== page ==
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Monday, June 18, 2012

WINKLER HONOURED BY YORK UNIVERSITY

York University has honoured Ontario Chief Justice Warren Winkler with a doctor of laws degree.

Winkler received the honorary degree for his work in the legal profession on June 14 at York’s Keele campus.

In announcing the honour, OsgoodeHall Law School dean Lorne Sossin revealed planning is underway for a new Winkler Institute for Dispute Resolution.

The institute will also house a group of Winkler fellows who will give public lectures, collaborate on research papers, and develop pilot projects.

“Chief Justice Winkler has made tremendous contributions to the development of dispute resolution in Ontario,” said Sossin.

“Given Osgoode’s rich tradition of leadership in the field, it is fitting that a leading global institute on dispute resolution should be launched here, and we are honoured that the chief justice has agreed to be its namesake.”

THREE LAWYERS APPOINTED TO BENCH

The province has appointed three lawyers to the Ontario Court of Justice bench.

Franco Giamberardino will become a judge at the Ontario Court of Justice in Cornwall, Ont. Giamberardino has been a sole practitioner in Ottawa since 2001.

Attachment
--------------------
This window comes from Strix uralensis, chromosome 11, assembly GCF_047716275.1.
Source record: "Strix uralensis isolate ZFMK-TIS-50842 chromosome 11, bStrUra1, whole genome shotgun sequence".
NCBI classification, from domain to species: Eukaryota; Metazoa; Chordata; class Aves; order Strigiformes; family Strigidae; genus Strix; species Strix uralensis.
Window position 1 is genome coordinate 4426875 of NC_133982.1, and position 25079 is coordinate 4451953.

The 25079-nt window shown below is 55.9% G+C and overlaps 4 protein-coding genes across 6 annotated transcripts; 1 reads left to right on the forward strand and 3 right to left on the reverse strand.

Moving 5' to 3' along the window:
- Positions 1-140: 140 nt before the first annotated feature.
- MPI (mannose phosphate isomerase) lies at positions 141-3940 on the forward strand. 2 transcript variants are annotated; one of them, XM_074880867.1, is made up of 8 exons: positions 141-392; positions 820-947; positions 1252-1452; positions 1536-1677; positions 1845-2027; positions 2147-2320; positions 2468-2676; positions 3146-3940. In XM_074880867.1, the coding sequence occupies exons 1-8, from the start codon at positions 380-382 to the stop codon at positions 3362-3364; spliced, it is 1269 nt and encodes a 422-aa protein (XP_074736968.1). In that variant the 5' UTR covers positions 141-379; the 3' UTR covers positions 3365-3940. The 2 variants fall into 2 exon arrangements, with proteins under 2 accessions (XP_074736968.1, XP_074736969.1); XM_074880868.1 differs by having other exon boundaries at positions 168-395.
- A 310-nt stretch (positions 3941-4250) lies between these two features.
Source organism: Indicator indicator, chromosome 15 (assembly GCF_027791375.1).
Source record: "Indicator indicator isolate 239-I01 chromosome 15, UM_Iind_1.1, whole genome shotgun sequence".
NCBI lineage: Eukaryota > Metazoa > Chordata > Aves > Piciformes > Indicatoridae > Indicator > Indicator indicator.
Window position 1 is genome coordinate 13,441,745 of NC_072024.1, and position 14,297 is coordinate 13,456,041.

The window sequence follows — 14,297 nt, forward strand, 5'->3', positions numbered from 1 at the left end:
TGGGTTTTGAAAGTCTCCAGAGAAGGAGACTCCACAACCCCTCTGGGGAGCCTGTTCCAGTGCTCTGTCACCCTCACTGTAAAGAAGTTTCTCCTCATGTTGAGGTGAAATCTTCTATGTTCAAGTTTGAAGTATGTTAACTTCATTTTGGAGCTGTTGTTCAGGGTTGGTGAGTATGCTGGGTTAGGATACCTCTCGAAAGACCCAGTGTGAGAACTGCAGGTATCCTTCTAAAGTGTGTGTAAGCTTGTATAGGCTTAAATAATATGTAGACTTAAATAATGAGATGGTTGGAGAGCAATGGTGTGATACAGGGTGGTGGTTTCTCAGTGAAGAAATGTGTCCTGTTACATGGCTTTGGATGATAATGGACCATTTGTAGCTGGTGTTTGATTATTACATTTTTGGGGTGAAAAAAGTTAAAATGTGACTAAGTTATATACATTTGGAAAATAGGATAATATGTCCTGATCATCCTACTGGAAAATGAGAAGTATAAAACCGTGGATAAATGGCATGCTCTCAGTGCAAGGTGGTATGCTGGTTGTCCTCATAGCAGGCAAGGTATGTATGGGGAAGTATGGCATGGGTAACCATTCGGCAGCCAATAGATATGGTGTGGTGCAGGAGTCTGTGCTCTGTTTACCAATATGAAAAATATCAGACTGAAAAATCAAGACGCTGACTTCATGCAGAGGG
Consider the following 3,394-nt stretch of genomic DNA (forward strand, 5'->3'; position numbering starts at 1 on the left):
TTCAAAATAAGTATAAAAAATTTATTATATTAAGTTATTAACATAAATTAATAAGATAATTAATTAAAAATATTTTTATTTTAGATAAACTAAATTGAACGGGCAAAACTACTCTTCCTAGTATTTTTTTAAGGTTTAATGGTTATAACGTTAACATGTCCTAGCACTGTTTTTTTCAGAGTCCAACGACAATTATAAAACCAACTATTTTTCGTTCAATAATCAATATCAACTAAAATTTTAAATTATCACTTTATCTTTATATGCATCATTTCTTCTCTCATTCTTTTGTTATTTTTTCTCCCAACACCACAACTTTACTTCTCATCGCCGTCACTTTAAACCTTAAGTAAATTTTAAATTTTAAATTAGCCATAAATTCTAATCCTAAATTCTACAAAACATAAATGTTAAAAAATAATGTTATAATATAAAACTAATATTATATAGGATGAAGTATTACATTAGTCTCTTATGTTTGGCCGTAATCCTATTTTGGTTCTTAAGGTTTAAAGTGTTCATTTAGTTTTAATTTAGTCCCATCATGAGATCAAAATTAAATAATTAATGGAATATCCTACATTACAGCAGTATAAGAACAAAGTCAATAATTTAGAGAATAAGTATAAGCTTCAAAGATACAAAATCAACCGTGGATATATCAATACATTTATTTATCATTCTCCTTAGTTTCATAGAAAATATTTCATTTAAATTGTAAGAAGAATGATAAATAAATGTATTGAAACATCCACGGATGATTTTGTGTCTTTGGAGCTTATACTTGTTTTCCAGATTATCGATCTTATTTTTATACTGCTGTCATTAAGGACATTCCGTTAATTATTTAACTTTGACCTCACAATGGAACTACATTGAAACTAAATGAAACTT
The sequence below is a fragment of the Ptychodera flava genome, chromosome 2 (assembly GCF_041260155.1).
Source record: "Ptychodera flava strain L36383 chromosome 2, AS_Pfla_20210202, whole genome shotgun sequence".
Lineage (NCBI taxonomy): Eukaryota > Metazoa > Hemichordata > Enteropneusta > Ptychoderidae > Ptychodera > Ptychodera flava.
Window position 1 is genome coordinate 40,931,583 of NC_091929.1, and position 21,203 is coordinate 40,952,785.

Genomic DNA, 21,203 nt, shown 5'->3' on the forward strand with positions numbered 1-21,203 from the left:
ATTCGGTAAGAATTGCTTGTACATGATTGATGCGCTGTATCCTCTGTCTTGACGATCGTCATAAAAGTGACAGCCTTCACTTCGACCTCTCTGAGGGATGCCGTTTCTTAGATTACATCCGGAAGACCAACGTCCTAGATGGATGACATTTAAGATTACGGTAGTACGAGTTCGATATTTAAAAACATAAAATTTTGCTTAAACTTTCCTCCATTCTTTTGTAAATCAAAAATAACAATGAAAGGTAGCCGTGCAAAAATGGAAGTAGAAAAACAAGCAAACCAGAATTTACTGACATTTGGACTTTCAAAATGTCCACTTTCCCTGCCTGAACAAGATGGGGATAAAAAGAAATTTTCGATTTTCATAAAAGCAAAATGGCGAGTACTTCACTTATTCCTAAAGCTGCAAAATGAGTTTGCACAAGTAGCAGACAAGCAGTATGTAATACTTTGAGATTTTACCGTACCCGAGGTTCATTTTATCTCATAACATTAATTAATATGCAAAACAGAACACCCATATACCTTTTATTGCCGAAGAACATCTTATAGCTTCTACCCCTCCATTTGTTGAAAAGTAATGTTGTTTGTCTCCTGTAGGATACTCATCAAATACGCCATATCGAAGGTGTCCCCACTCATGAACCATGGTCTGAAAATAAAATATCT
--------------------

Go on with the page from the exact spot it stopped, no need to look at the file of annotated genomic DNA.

Joining him at the court is Steven Harrison, a sole practitioner in Peterborough, Ont., who will become a judge in Owen Sound, Ont.

In addition, Carolyn Jones, a family lawyer at Di Cecco Jones, becomes a judge in Toronto.

The three will take their posts on June 20.

2012 ESSAY WINNERS NAMED

The Law Society of Upper Canada has announced the winners of the 2012 Rueter Scargall Bennett LLP prize in legal ethics.

Jeremy Tatum, a law student from the University of Windsor, received the top prize for his essay on using truthful evidence to discredit truthful testimony.

Joining Tatum were Megan Seto, a law student from the University of Ottawa, and Kaitlyn MacDonnell, also of the University of Windsor.

Seto, an online columnist for Canadian Lawyer 4Students, wrote about depression as an institutional, workplace, and professionalism problem, while MacDonnell wrote about ethics among class counsel.

RIGHTS CODE TURNS 50

Ontario’s Human Rights Code turned 50 last week.

Celebrations for the anniversary of the code, the first of its kind in Canada, took place June 11 to 15 with a commemorative plaque and a proclamation project across Ontario.

As part of the project, the Ontario Human Rights Commission invited municipalities to declare last week Ontario Human Rights Code Week or June 15 as Ontario Human Rights Code Day.

“Municipalities provide direct services that affect people’s lives in their homes and communities, so they are often the first level of government to see barriers or discrimination,” said commission chief commissioner Barbara Hall.

“By celebrating this anniversary, they all celebrate the important role they have played along this historic road.”

POLL RESULTS

The results of last week’s Law Times online poll are in.

Fifty-nine per cent of respondents agreed with the findings of a Law Society of Upper Canada interim task force report on articling that the majority of lawyers don’t want to see major changes to the current articling system.